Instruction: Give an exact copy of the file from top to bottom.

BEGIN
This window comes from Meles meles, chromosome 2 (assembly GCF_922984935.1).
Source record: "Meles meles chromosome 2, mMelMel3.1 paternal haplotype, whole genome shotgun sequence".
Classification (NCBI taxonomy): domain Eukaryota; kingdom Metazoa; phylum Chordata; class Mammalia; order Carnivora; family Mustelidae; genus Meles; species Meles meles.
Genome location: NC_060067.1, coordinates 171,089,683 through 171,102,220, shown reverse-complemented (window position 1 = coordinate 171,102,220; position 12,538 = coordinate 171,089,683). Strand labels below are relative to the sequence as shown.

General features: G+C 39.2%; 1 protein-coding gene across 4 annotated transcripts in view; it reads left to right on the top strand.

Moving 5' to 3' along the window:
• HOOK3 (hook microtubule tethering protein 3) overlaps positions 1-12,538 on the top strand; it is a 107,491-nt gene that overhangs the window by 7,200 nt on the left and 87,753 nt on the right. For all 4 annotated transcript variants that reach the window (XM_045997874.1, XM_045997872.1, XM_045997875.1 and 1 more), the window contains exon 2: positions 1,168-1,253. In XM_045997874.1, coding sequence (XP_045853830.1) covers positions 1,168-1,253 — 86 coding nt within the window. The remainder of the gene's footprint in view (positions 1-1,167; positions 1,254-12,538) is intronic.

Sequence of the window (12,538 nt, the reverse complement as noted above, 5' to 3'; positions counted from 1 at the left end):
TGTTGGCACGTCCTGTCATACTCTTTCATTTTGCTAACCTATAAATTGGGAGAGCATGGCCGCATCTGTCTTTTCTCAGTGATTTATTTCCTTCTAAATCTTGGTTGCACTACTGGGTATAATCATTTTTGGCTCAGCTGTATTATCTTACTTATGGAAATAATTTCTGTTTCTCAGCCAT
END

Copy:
This window comes from Meles meles, chromosome 2 (assembly GCF_922984935.1).
Source record: "Meles meles chromosome 2, mMelMel3.1 paternal haplotype, whole genome shotgun sequence".
Classification (NCBI taxonomy): domain Eukaryota; kingdom Metazoa; phylum Chordata; class Mammalia; order Carnivora; family Mustelidae; genus Meles; species Meles meles.
Genome location: NC_060067.1, coordinates 171,089,683 through 171,102,220, shown reverse-complemented (window position 1 = coordinate 171,102,220; position 12,538 = coordinate 171,089,683). Strand labels below are relative to the sequence as shown.

General features: G+C 39.2%; 1 protein-coding gene across 4 annotated transcripts in view; it reads left to right on the top strand.

Moving 5' to 3' along the window:
• HOOK3 (hook microtubule tethering protein 3) overlaps positions 1-12,538 on the top strand; it is a 107,491-nt gene that overhangs the window by 7,200 nt on the left and 87,753 nt on the right. For all 4 annotated transcript variants that reach the window (XM_045997874.1, XM_045997872.1, XM_045997875.1 and 1 more), the window contains exon 2: positions 1,168-1,253. In XM_045997874.1, coding sequence (XP_045853830.1) covers positions 1,168-1,253 — 86 coding nt within the window. The remainder of the gene's footprint in view (positions 1-1,167; positions 1,254-12,538) is intronic.

Sequence of the window (12,538 nt, the reverse complement as noted above, 5' to 3'; positions counted from 1 at the left end):
TGTTGGCACGTCCTGTCATACTCTTTCATTTTGCTAACCTATAAATTGGGAGAGCATGGCCGCATCTGTCTTTTCTCAGTGATTTATTTCCTTCTAAATCTTGGTTGCACTACTGGGTATAATCATTTTTGGCTCAGCTGTATTATCTTACTTATGGAAATAATTTCTGTTTCTCAGCCAT